- Price: Passive speakers are also less expensive and more versatile. What I mean is that they can be used by anyone, whether an audiophile or a regular Joe, and the price ranges from budget to high-end.
Active speakers, on the other hand, can be classified as professional speakers, due to having a better overall sound quality thanks to the built-in amplifier.
An active speaker consists of an enclosure, one or more speaker drivers, an active crossover network, and a separate amplifier for each of the frequency bands divided by the crossover network.
Active Speakers’ Benefits
- Sound Quality: When compared to a passive filter, their crossover architecture allows the designer significantly more control over the signal and is far less prone to losses and distortion, resulting in better overall sound quality.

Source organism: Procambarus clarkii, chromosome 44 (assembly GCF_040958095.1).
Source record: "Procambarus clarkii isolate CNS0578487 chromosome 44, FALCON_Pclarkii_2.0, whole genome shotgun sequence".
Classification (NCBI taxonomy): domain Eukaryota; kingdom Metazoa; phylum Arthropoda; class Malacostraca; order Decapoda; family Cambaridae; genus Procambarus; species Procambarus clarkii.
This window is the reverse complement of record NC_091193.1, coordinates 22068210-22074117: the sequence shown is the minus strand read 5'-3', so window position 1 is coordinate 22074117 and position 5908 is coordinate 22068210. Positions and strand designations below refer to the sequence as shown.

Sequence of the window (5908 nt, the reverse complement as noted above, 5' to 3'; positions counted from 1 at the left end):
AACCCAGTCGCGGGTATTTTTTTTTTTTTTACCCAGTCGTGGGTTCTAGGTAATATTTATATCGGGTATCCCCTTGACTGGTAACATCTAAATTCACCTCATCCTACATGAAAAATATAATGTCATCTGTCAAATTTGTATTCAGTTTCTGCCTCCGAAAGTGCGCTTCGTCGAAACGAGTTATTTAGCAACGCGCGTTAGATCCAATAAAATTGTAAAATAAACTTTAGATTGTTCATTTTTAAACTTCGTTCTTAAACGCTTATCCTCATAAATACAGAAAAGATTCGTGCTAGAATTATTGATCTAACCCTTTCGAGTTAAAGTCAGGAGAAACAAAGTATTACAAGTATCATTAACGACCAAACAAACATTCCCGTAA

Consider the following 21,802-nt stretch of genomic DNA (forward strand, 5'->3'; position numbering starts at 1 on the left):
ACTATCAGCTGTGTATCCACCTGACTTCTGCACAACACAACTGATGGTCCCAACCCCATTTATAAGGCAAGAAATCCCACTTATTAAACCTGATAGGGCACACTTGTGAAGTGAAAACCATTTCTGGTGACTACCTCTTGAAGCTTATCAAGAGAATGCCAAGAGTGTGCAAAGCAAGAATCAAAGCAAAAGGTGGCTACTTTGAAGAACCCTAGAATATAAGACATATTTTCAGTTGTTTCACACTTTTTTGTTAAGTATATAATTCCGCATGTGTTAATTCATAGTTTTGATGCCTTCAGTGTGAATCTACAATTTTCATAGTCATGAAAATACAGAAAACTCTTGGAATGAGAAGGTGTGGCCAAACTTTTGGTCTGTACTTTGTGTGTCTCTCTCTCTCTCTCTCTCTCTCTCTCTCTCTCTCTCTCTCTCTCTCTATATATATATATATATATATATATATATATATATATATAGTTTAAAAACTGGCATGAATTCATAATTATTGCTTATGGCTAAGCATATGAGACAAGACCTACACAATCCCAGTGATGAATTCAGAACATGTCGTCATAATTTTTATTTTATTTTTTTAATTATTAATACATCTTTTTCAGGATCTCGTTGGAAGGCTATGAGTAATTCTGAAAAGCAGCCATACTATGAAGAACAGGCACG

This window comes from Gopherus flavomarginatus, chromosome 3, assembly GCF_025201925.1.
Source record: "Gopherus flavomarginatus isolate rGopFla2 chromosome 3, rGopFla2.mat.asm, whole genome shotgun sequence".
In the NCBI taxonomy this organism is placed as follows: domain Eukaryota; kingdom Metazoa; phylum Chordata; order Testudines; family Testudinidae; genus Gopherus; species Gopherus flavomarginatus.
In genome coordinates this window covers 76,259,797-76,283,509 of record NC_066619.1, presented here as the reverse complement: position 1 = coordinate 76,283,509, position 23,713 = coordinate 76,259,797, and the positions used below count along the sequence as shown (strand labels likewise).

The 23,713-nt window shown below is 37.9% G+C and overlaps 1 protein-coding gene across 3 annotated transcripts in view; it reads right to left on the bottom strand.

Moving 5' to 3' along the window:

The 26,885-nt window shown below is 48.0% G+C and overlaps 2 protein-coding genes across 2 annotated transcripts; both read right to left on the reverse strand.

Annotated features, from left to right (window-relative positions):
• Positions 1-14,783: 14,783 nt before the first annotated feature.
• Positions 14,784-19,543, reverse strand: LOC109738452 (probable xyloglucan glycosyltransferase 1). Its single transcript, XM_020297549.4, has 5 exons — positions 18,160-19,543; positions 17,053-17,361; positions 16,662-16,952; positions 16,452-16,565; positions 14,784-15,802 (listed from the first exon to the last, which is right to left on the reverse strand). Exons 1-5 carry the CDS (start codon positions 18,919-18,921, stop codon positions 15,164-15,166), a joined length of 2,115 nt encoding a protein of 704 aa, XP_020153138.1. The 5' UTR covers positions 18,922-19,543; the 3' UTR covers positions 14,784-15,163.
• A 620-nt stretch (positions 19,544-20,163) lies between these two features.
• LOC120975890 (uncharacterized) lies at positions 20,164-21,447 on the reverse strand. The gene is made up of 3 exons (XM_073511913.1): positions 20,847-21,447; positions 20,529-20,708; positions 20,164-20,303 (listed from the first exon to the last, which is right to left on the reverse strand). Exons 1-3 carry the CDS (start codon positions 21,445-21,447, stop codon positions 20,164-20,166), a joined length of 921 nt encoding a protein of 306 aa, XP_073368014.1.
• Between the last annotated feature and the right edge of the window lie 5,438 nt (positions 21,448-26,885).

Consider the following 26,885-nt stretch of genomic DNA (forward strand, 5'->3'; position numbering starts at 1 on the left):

- Multiple Amplifiers: There are multiple built-in amplifiers (typically one for each driver) and no external amplifier or receiver is required.
- Fragmented Design: Most active speakers are designed as single “all-in-one” systems.
Because the crossover plays such an important part in characterizing the differences between the active and passive speakers, allow me to take a minute to describe the crossover’s purpose and the types of crossovers.
In simple words, A crossover acts as a filter for a speaker or group of speakers, blocking out undesired frequencies. This is highly beneficial since it allows us to feed each speaker only the frequencies that it will most efficiently and effectively play.
Just like with speakers, there is a passive crossover and an active one.
A passive crossover, for example, can be found in both passive and powered speakers, and it splits the audio signal once it is powered by the amplifier.
A passive crossover is made out of high-power-rated resistors, capacitors, and inductors.
In a passive crossover, there are no active components such as transistors or operational amplifiers that require power.
The main advantages of passive crossovers are their low system cost and the fact that they do not require power.